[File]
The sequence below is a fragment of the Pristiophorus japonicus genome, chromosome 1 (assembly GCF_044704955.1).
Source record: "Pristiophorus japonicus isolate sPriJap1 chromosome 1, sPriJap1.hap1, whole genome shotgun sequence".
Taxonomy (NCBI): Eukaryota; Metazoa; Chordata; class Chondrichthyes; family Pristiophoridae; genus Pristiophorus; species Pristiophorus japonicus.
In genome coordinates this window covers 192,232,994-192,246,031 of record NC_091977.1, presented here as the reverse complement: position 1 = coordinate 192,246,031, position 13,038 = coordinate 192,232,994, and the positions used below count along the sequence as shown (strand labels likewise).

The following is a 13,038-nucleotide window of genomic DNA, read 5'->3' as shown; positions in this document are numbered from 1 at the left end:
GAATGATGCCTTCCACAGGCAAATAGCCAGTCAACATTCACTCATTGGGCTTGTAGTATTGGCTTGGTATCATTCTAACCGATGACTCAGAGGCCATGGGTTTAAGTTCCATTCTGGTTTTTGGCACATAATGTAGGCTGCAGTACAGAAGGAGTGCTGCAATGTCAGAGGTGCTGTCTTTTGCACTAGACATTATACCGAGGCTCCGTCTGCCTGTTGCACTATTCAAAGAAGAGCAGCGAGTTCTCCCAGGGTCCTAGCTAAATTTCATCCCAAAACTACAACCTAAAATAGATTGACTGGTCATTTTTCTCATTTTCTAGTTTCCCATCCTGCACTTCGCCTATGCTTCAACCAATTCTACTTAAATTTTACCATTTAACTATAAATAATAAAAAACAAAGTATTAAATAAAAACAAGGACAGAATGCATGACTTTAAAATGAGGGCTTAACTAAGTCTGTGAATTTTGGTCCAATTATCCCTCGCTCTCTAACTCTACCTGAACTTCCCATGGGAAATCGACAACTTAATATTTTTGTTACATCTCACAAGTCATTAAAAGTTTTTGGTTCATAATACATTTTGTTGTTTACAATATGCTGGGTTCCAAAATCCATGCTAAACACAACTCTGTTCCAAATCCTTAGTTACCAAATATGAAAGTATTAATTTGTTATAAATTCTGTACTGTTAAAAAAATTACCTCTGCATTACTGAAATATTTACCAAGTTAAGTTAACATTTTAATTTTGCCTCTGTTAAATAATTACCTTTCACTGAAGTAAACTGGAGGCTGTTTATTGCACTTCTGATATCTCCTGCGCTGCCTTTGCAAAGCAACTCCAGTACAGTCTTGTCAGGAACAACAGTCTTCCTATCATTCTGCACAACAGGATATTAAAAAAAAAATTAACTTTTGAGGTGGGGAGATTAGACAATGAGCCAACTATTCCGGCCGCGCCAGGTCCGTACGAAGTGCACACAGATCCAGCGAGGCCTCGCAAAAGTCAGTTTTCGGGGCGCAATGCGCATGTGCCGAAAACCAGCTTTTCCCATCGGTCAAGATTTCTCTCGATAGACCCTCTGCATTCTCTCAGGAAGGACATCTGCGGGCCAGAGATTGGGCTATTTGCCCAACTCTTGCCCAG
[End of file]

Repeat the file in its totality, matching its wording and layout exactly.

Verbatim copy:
The sequence below is a fragment of the Pristiophorus japonicus genome, chromosome 1 (assembly GCF_044704955.1).
Source record: "Pristiophorus japonicus isolate sPriJap1 chromosome 1, sPriJap1.hap1, whole genome shotgun sequence".
Taxonomy (NCBI): Eukaryota; Metazoa; Chordata; class Chondrichthyes; family Pristiophoridae; genus Pristiophorus; species Pristiophorus japonicus.
In genome coordinates this window covers 192,232,994-192,246,031 of record NC_091977.1, presented here as the reverse complement: position 1 = coordinate 192,246,031, position 13,038 = coordinate 192,232,994, and the positions used below count along the sequence as shown (strand labels likewise).

The following is a 13,038-nucleotide window of genomic DNA, read 5'->3' as shown; positions in this document are numbered from 1 at the left end:
GAATGATGCCTTCCACAGGCAAATAGCCAGTCAACATTCACTCATTGGGCTTGTAGTATTGGCTTGGTATCATTCTAACCGATGACTCAGAGGCCATGGGTTTAAGTTCCATTCTGGTTTTTGGCACATAATGTAGGCTGCAGTACAGAAGGAGTGCTGCAATGTCAGAGGTGCTGTCTTTTGCACTAGACATTATACCGAGGCTCCGTCTGCCTGTTGCACTATTCAAAGAAGAGCAGCGAGTTCTCCCAGGGTCCTAGCTAAATTTCATCCCAAAACTACAACCTAAAATAGATTGACTGGTCATTTTTCTCATTTTCTAGTTTCCCATCCTGCACTTCGCCTATGCTTCAACCAATTCTACTTAAATTTTACCATTTAACTATAAATAATAAAAAACAAAGTATTAAATAAAAACAAGGACAGAATGCATGACTTTAAAATGAGGGCTTAACTAAGTCTGTGAATTTTGGTCCAATTATCCCTCGCTCTCTAACTCTACCTGAACTTCCCATGGGAAATCGACAACTTAATATTTTTGTTACATCTCACAAGTCATTAAAAGTTTTTGGTTCATAATACATTTTGTTGTTTACAATATGCTGGGTTCCAAAATCCATGCTAAACACAACTCTGTTCCAAATCCTTAGTTACCAAATATGAAAGTATTAATTTGTTATAAATTCTGTACTGTTAAAAAAATTACCTCTGCATTACTGAAATATTTACCAAGTTAAGTTAACATTTTAATTTTGCCTCTGTTAAATAATTACCTTTCACTGAAGTAAACTGGAGGCTGTTTATTGCACTTCTGATATCTCCTGCGCTGCCTTTGCAAAGCAACTCCAGTACAGTCTTGTCAGGAACAACAGTCTTCCTATCATTCTGCACAACAGGATATTAAAAAAAAAATTAACTTTTGAGGTGGGGAGATTAGACAATGAGCCAACTATTCCGGCCGCGCCAGGTCCGTACGAAGTGCACACAGATCCAGCGAGGCCTCGCAAAAGTCAGTTTTCGGGGCGCAATGCGCATGTGCCGAAAACCAGCTTTTCCCATCGGTCAAGATTTCTCTCGATAGACCCTCTGCATTCTCTCAGGAAGGACATCTGCGGGCCAGAGATTGGGCTATTTGCCCAACTCTTGCCCAG